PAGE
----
Metrication

The idea of measurement and currency systems where units are related by factors of ten was suggested by Simon Stevin who in 1585 first advocated the use of decimal numbers for everyday purposes. [15] The Metric system was developed in France in the 1790s as part of the reforms introduced during the French Revolution. Its adoption was gradual, both within France and in other countries, but its use is nearly universal today. One aspect of measurement decimalisation was the introduction of metric prefixes to derive bigger and smaller sizes from base unit names. Examples include kilo for 1000, hecto for 100, centi for 1/100 and milli for 1/1000. The list of metric prefixes has expanded in modern times to encompass a wider range of measurements.

While the common units of time, minute, hour, day, month and year, are not decimalised, there have been proposals for decimalisation of the time of day and decimal calendar systems. Astronomers use a decimalised Julian day number to record and predict events.

See also

Related Research Articles

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The ouguiya, also spelled "ougiya", is the currency of Mauritania. Each ouguiya constitutes five khoums. As such it is one of two circulating currencies, along with the Malagasy ariary, whose division units are not based on a power of ten.

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£sd pre-decimal currency system of the pound, shilling, and penny

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Denomination (currency) proper description of a currency amount, usually for coins or banknotes

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The British West Indies dollar (BWI$) was the currency of British Guiana and the Eastern Caribbean territories of the British West Indies from 1949 to 1965, when it was largely replaced by the East Caribbean dollar, and was one of the currencies used in Jamaica from 1954 to 1964. The monetary policy of the currency was overseen by the British Caribbean Currency Board (BCCB). The British West Indies dollar was never used in British Honduras, the Cayman Islands, the Turks and Caicos Islands, the Bahamas, or Bermuda.

The khoums is the subdivisory unit of the Mauritanian monetary system, the Ouguiya. Five khoums make an ouguiya, hence one khoums can be expressed as 0.2 ouguiya.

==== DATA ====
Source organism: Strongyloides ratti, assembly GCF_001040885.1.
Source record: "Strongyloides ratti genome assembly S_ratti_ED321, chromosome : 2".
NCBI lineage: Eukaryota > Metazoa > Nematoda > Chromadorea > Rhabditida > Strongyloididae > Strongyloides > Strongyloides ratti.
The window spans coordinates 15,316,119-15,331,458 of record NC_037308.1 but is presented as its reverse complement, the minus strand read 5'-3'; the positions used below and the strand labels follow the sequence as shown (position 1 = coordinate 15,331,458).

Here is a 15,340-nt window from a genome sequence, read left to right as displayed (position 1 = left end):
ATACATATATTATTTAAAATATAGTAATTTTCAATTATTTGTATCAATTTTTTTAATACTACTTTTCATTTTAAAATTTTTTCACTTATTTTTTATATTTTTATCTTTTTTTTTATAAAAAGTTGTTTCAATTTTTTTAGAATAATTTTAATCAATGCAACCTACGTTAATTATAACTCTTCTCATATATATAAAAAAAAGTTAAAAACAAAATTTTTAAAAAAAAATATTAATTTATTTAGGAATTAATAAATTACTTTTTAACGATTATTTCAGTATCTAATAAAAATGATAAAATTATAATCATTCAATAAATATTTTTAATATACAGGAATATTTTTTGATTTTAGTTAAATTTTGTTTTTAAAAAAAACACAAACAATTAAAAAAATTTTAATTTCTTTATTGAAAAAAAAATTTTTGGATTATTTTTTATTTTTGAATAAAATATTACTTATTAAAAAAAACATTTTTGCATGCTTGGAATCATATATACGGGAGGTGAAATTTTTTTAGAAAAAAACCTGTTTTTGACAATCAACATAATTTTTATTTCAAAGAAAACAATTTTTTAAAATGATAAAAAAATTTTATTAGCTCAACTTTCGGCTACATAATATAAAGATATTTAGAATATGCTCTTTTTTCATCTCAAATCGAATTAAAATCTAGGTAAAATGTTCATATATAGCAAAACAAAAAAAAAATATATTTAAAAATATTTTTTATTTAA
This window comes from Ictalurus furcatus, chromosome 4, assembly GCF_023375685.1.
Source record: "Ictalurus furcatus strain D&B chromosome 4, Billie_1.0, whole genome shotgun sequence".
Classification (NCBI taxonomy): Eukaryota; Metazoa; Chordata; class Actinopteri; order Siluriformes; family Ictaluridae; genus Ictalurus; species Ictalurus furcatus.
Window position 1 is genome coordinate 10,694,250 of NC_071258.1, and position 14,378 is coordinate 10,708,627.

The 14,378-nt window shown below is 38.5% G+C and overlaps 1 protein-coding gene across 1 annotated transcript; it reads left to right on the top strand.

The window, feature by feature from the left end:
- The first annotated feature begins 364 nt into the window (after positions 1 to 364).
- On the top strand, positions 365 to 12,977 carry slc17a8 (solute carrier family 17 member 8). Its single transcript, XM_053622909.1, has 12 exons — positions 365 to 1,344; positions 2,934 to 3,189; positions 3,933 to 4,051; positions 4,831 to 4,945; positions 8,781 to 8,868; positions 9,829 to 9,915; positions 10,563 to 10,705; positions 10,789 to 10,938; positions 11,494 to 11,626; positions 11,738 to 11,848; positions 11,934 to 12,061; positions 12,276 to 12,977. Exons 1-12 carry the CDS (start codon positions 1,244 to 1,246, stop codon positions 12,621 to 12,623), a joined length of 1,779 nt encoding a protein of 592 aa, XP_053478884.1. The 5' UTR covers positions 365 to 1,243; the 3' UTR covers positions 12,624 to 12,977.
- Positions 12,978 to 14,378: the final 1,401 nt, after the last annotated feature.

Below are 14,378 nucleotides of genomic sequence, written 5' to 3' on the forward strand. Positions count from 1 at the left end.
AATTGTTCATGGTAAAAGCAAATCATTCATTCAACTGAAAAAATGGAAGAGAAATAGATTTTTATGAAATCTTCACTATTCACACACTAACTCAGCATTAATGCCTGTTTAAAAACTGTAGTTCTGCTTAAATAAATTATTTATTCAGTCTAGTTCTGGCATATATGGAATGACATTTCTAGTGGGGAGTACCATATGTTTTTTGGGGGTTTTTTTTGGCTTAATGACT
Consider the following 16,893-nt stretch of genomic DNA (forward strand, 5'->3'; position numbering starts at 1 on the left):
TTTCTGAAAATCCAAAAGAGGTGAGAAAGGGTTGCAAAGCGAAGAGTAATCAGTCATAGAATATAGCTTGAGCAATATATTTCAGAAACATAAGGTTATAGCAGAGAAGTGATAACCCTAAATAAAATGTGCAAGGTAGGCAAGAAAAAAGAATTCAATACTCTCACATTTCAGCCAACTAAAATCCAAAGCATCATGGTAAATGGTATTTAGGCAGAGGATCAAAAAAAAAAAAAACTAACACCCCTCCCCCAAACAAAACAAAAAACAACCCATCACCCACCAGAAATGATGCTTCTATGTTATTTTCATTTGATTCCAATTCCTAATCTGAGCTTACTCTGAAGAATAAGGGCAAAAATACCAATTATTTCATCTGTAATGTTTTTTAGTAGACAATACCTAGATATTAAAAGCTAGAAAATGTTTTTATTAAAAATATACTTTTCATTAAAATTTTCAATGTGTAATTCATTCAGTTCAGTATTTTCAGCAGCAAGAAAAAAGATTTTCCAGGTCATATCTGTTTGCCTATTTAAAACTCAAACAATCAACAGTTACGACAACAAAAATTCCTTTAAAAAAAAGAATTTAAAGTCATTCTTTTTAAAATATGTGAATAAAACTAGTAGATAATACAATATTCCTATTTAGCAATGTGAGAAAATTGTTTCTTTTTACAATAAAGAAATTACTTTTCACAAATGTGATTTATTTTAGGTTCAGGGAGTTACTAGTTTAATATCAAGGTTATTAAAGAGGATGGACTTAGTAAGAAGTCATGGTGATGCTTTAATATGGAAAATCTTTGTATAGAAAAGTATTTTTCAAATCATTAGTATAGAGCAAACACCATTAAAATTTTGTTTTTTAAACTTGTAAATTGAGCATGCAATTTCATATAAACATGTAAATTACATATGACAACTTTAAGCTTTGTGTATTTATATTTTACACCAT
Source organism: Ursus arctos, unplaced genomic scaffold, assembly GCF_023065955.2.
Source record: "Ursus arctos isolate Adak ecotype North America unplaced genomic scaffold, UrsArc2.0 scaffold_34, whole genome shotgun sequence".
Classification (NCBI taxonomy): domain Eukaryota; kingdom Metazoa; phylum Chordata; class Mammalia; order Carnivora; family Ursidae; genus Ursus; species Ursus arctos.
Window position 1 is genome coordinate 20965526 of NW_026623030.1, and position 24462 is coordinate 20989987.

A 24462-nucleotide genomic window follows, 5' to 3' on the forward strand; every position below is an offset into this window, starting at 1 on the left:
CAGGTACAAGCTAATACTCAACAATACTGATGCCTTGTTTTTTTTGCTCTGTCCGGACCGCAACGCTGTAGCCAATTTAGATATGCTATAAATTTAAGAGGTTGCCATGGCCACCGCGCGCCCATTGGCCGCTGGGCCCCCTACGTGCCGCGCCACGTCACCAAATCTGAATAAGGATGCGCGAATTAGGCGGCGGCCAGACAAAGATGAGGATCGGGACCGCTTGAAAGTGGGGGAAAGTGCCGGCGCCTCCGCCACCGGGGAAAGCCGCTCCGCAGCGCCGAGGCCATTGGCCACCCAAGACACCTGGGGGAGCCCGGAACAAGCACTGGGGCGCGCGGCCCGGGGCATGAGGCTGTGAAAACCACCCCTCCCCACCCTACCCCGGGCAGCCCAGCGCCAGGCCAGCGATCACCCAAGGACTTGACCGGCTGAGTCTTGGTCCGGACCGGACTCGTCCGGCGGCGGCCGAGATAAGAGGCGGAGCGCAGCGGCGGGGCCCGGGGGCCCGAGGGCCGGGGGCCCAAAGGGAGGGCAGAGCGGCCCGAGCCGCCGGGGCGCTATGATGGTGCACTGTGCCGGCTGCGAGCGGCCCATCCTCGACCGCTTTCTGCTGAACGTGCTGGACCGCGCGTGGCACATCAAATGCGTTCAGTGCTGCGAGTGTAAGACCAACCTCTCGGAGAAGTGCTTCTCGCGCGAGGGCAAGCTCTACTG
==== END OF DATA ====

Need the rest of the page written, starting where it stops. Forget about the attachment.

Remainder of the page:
Australian pound currency of Australia from 1910 until 14 February 1966

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Australian coins refers to the coins which are or were in use as Australian currency. During the early days of the colonies that formed Australia, foreign as well as British currency was used, but in 1910, a decade after federation, Australian coins were introduced. Australia used pounds, shillings and pence until 1966, when it adopted the decimal system with the Australian dollar divided into 100 cents. With the exception of the first Proclamation Coinage and the holey dollars, all Australian coins remain legal tender despite being withdrawn from circulation.

A non-decimal currency is a currency that has sub-units that are a non-decimal fraction of the main unit, i.e. the number of sub-units in a main unit is not a power of 10. Historically, most currencies were non-decimal, though today virtually all are now decimal.

The colón was the currency of El Salvador between 1892 and 2001, until it was replaced by the U.S. dollar. It was subdivided into 100 centavos and its ISO 4217 code was SVC. The plural is "colones" in Spanish and the currency was named after Christopher Columbus, known as Cristóbal Colón in Spanish.

Canadian pound currency used in Canada (1841–1858)

The pound was the unit of account for currency of the Canadas until 1858. It was subdivided into 20 shillings (s), each of 12 pence (d). In Lower Canada, the sou was used, worth ​12 penny. Although the pounds, shillings, and pence accounting system had its origins in the British pound sterling, the Canadian pound was never formally linked to the British currency.

Redenomination is the process of changing the face value of banknotes or coins in circulation. It may be done because inflation has made the currency unit so small that only large denominations of the currency are in circulation. In such cases the name of the currency may change or the original name may be used with a temporary qualifier such as "new". Redenomination may be done for other reasons such as changing over to a new currency such as the Euro or during decimalisation.

The New Zealand fifty-cent coin is a coin of the New Zealand dollar. It was the largest by denomination, diameter and mass to have been introduced on the decimalisation of the currency on 10 July 1967, replacing the pre-decimal crown coin.

The history of Australian currency commences with the first European settlement of Australia on 26 January 1788. A national Australian currency was created in 1910, as the Australian pound, which in 1966 was decimalised as the Australian dollar.

References

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  13. "通貨の単位及び貨幣の発行等に関する法律". e-gov.go.jp. Archived from the original on 2013-02-08. Retrieved 2014-05-26.